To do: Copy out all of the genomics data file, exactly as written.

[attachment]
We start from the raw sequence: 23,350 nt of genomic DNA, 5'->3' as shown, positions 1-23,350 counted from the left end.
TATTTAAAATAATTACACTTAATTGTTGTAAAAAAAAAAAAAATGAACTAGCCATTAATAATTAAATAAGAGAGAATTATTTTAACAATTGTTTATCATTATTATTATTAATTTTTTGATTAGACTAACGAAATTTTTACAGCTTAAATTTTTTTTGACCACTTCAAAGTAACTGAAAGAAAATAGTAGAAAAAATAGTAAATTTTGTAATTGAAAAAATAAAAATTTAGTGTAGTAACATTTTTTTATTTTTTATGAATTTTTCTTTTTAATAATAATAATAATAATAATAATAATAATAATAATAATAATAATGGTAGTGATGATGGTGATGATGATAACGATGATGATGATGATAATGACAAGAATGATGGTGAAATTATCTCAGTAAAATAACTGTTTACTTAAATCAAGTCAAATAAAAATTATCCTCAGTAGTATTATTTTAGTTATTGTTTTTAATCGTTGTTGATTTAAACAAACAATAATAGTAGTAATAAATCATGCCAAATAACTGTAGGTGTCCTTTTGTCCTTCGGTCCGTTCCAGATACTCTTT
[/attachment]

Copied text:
We start from the raw sequence: 23,350 nt of genomic DNA, 5'->3' as shown, positions 1-23,350 counted from the left end.
TATTTAAAATAATTACACTTAATTGTTGTAAAAAAAAAAAAAATGAACTAGCCATTAATAATTAAATAAGAGAGAATTATTTTAACAATTGTTTATCATTATTATTATTAATTTTTTGATTAGACTAACGAAATTTTTACAGCTTAAATTTTTTTTGACCACTTCAAAGTAACTGAAAGAAAATAGTAGAAAAAATAGTAAATTTTGTAATTGAAAAAATAAAAATTTAGTGTAGTAACATTTTTTTATTTTTTATGAATTTTTCTTTTTAATAATAATAATAATAATAATAATAATAATAATAATAATAATAATGGTAGTGATGATGGTGATGATGATAACGATGATGATGATGATAATGACAAGAATGATGGTGAAATTATCTCAGTAAAATAACTGTTTACTTAAATCAAGTCAAATAAAAATTATCCTCAGTAGTATTATTTTAGTTATTGTTTTTAATCGTTGTTGATTTAAACAAACAATAATAGTAGTAATAAATCATGCCAAATAACTGTAGGTGTCCTTTTGTCCTTCGGTCCGTTCCAGATACTCTTT